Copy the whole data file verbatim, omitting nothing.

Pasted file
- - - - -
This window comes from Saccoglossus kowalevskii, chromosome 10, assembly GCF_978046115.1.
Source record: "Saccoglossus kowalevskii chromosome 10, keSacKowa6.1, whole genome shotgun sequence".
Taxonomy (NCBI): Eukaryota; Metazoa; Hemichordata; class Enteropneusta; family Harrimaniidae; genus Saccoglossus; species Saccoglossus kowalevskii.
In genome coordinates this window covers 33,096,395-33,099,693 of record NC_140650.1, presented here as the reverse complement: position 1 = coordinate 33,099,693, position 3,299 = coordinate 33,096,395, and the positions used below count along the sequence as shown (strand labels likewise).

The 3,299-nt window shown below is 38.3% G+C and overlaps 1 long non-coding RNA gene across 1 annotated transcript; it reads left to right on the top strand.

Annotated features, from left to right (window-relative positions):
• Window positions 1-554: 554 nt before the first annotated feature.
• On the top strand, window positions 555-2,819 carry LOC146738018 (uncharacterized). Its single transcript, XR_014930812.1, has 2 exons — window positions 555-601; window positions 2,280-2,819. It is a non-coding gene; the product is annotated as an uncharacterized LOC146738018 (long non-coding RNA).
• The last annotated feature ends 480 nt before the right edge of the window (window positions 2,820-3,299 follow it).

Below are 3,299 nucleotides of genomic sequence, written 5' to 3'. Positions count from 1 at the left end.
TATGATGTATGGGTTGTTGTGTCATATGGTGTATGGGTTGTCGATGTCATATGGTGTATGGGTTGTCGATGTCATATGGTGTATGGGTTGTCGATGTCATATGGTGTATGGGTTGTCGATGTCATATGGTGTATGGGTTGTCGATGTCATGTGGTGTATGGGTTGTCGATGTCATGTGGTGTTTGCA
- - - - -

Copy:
This window comes from Saccoglossus kowalevskii, chromosome 10, assembly GCF_978046115.1.
Source record: "Saccoglossus kowalevskii chromosome 10, keSacKowa6.1, whole genome shotgun sequence".
Taxonomy (NCBI): Eukaryota; Metazoa; Hemichordata; class Enteropneusta; family Harrimaniidae; genus Saccoglossus; species Saccoglossus kowalevskii.
In genome coordinates this window covers 33,096,395-33,099,693 of record NC_140650.1, presented here as the reverse complement: position 1 = coordinate 33,099,693, position 3,299 = coordinate 33,096,395, and the positions used below count along the sequence as shown (strand labels likewise).

The 3,299-nt window shown below is 38.3% G+C and overlaps 1 long non-coding RNA gene across 1 annotated transcript; it reads left to right on the top strand.

Annotated features, from left to right (window-relative positions):
• Window positions 1-554: 554 nt before the first annotated feature.
• On the top strand, window positions 555-2,819 carry LOC146738018 (uncharacterized). Its single transcript, XR_014930812.1, has 2 exons — window positions 555-601; window positions 2,280-2,819. It is a non-coding gene; the product is annotated as an uncharacterized LOC146738018 (long non-coding RNA).
• The last annotated feature ends 480 nt before the right edge of the window (window positions 2,820-3,299 follow it).

Below are 3,299 nucleotides of genomic sequence, written 5' to 3'. Positions count from 1 at the left end.
TATGATGTATGGGTTGTTGTGTCATATGGTGTATGGGTTGTCGATGTCATATGGTGTATGGGTTGTCGATGTCATATGGTGTATGGGTTGTCGATGTCATATGGTGTATGGGTTGTCGATGTCATATGGTGTATGGGTTGTCGATGTCATGTGGTGTATGGGTTGTCGATGTCATGTGGTGTTTGCA